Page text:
The group then walked on towards Ouzel Hall and across to Lee House, from here they decended to Scout Hall(shown below)for another facinating history of the hall and the Stancliffe family that lived in that area for over 400 years. The weather threatened again but delayed long enough for the group to carry on to its final building, Water Scout. This building was in ruins but the pictures shown to the group illustrated that it was once a thriving farm house and offered teas and refreshments to the many Victorian and Edwardian tourists in the area.
scout hall
The walk ended back at the Shibden Mill Inn with a well earned drink to help relax a few tired legs.

Report on surveying Historical Buildings. Brian Scholes farm group invited to find out about the building and its construction.
June 2011
Saturday morning on 18th June the members of the Northowram Historical Society who had enroled for the Historical Buildings Course were treated to a special session to help them increase their knowledge of old buildings in the Northowram area. The owner of Brian Scholes farm kindly let the group take part in an anaysis and measuring of the old farm buildings and property. This building dates back a long way in time but has had numerous alterations and re-builds. The objective was to measure and record the various features of the external and some internal features to assertain what had happened over time and help understand the possible date of the building.
brian scholes farm
The group at Brian Scholes Farm are shown above. More information on the findings will be given as the work goes on, please watch out for this on the web site.






































Brynescoles Valley (Chelsea Valley) Northowram

Written and researched by M.Beecham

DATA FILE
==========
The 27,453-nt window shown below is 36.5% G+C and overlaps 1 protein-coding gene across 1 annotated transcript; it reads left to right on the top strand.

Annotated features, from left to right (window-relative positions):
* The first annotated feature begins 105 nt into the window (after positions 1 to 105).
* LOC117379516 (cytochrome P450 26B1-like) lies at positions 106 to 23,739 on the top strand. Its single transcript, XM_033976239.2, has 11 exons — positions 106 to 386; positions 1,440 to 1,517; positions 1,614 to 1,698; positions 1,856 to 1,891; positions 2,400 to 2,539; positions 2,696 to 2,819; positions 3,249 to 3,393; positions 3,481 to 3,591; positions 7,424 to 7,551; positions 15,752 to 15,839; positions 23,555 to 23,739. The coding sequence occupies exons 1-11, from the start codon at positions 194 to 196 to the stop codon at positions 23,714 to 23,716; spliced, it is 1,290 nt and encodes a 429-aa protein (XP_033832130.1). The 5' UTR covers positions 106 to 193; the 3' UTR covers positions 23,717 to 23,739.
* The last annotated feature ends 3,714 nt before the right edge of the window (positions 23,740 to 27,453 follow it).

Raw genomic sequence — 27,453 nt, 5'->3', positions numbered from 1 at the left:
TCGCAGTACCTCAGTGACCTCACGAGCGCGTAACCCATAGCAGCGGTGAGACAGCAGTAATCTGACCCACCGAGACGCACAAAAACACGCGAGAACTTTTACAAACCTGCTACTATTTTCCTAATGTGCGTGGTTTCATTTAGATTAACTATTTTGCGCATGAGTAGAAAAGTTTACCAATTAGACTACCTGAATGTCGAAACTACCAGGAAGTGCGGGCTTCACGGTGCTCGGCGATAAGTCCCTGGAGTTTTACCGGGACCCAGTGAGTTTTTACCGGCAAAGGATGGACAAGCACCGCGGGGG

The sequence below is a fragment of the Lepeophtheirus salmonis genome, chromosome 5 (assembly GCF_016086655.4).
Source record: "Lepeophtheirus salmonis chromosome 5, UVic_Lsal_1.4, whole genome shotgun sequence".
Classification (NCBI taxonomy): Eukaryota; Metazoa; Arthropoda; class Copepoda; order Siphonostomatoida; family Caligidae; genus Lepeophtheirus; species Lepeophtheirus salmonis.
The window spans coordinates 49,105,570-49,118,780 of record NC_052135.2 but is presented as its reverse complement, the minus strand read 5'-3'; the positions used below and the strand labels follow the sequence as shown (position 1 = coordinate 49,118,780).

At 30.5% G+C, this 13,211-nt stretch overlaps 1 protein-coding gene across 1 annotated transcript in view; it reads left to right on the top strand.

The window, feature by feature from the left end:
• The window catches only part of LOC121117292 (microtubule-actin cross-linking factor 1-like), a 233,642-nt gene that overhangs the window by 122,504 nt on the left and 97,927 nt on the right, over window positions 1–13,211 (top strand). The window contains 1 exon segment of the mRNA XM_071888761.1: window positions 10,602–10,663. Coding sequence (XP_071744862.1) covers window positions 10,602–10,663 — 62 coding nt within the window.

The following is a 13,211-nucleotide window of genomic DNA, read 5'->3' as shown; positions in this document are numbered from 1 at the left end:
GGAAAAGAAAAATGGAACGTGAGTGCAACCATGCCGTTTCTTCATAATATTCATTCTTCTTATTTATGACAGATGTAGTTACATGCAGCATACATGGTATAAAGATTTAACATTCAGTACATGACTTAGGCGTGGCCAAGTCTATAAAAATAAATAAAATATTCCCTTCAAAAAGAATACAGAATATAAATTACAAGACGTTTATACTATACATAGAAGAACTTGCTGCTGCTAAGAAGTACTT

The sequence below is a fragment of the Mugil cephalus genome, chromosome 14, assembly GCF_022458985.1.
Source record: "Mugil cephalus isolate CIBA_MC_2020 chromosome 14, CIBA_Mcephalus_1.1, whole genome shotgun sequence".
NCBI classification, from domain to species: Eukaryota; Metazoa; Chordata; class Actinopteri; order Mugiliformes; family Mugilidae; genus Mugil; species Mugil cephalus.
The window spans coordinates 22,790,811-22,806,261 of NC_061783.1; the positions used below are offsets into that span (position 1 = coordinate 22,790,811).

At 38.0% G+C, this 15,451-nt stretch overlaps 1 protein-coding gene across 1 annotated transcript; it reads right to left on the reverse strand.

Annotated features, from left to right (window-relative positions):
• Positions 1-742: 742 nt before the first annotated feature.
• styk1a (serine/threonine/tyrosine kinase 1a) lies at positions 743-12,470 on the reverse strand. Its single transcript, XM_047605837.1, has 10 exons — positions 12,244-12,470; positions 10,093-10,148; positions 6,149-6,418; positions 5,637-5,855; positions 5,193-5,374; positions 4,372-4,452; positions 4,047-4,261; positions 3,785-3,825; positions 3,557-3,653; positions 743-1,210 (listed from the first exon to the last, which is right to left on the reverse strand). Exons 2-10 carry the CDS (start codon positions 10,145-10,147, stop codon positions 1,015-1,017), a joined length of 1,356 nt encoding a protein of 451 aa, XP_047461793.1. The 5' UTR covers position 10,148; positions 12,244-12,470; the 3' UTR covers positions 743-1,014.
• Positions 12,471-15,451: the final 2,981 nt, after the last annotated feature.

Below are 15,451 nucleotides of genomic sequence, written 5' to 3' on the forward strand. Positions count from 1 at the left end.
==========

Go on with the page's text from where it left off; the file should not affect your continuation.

This brand new book covers from medieval times through to the 1800s, encompassing Brynescoles Valley, (Chelsea Valley) including parts of Hipperholme that fall into to this area.
Also there are earlier histories of Northowram village centre,
It also includes a complete history of Quarry House. A lost house that has interesting roots in the development of Northowram village.
Included too is an extract of all owners and tenants shown in the 1837 Northowram/Hipperholme Valuation and the corresponding map showing how this part of Northowram
looked at that time.

YOU CAN NOW PURCHASE - £20 per copy

EMAIL: history@northowram.org to buy a copy. Only 100 left from the original 300 copies printed.
Don’t miss out on purchasing this NEW book. It makes a great partner to the previous book.

224 pages in full colour throughout. Hardbacked.

You can submit your details by sending an email to history@northowram.org or you
can write your details and post it to M.Beecham. 2 Harwin Close, Northowram. HX3 7BE. Be sure to include your name and address, plus how many copies you require.
When the book is published there will be a launch day. Details will be published soon. You can pick then up your book. If not, and the book requires posting, we will contact you and inform you of the cost. Local deliveries will be arranged. Payment can be made when you pick up your book.
Keep checking this page for more details:

No upfront payment required. ONLY 100 books now available from the original 300 to be published!

Instigation of the Halifax Council in 1848 and its relationship to Northowram Township.
une 2015
Iorthowram was a large Township in the 1800’s . Due to the enlargement of Halifax and its municipal powers it started to become more under the influence of its ever-growing neighbour. In 1848 Northowram possibly differed very little from Halifax other than Halifax having its commercial centre of shops, where as Northowram differed with its commercial interests spread in a wider areas such as textile, coal and stone extraction. In the early 1800’s, Halifax centre had 3,918 houses, of which 220 were vacant and 150 were being built. The centre of Halifax was growing and the need for proper sanitation as disease was prevalent. Places like Charlestown were the worst effected. Charlestown being in the Township of Northowram. 46% of mortality in Halifax was of children under five, and the average age at death was 26.